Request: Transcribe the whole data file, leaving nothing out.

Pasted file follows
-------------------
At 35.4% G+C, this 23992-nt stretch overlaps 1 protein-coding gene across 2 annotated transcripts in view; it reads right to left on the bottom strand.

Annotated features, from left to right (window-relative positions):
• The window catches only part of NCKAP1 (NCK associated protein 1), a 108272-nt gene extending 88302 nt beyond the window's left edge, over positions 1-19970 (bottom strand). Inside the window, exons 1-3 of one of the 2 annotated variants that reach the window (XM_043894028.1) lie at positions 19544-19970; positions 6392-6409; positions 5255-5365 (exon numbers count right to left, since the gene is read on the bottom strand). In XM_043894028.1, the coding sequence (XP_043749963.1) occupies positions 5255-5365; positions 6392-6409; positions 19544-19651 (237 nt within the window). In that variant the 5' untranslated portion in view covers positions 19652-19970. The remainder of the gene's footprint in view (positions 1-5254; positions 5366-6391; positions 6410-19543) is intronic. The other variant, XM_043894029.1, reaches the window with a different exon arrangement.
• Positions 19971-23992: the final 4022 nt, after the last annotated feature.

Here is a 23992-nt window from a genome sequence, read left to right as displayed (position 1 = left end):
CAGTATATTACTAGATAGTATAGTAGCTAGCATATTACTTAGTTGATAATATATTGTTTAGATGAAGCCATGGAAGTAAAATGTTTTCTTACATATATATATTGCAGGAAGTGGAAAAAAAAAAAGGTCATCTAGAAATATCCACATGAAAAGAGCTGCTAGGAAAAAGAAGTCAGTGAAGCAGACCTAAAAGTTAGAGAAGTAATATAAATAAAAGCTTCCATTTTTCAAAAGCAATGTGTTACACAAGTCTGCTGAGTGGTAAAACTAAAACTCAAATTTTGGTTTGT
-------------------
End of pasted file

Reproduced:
At 35.4% G+C, this 23992-nt stretch overlaps 1 protein-coding gene across 2 annotated transcripts in view; it reads right to left on the bottom strand.

Annotated features, from left to right (window-relative positions):
• The window catches only part of NCKAP1 (NCK associated protein 1), a 108272-nt gene extending 88302 nt beyond the window's left edge, over positions 1-19970 (bottom strand). Inside the window, exons 1-3 of one of the 2 annotated variants that reach the window (XM_043894028.1) lie at positions 19544-19970; positions 6392-6409; positions 5255-5365 (exon numbers count right to left, since the gene is read on the bottom strand). In XM_043894028.1, the coding sequence (XP_043749963.1) occupies positions 5255-5365; positions 6392-6409; positions 19544-19651 (237 nt within the window). In that variant the 5' untranslated portion in view covers positions 19652-19970. The remainder of the gene's footprint in view (positions 1-5254; positions 5366-6391; positions 6410-19543) is intronic. The other variant, XM_043894029.1, reaches the window with a different exon arrangement.
• Positions 19971-23992: the final 4022 nt, after the last annotated feature.

Here is a 23992-nt window from a genome sequence, read left to right as displayed (position 1 = left end):
CAGTATATTACTAGATAGTATAGTAGCTAGCATATTACTTAGTTGATAATATATTGTTTAGATGAAGCCATGGAAGTAAAATGTTTTCTTACATATATATATTGCAGGAAGTGGAAAAAAAAAAAGGTCATCTAGAAATATCCACATGAAAAGAGCTGCTAGGAAAAAGAAGTCAGTGAAGCAGACCTAAAAGTTAGAGAAGTAATATAAATAAAAGCTTCCATTTTTCAAAAGCAATGTGTTACACAAGTCTGCTGAGTGGTAAAACTAAAACTCAAATTTTGGTTTGT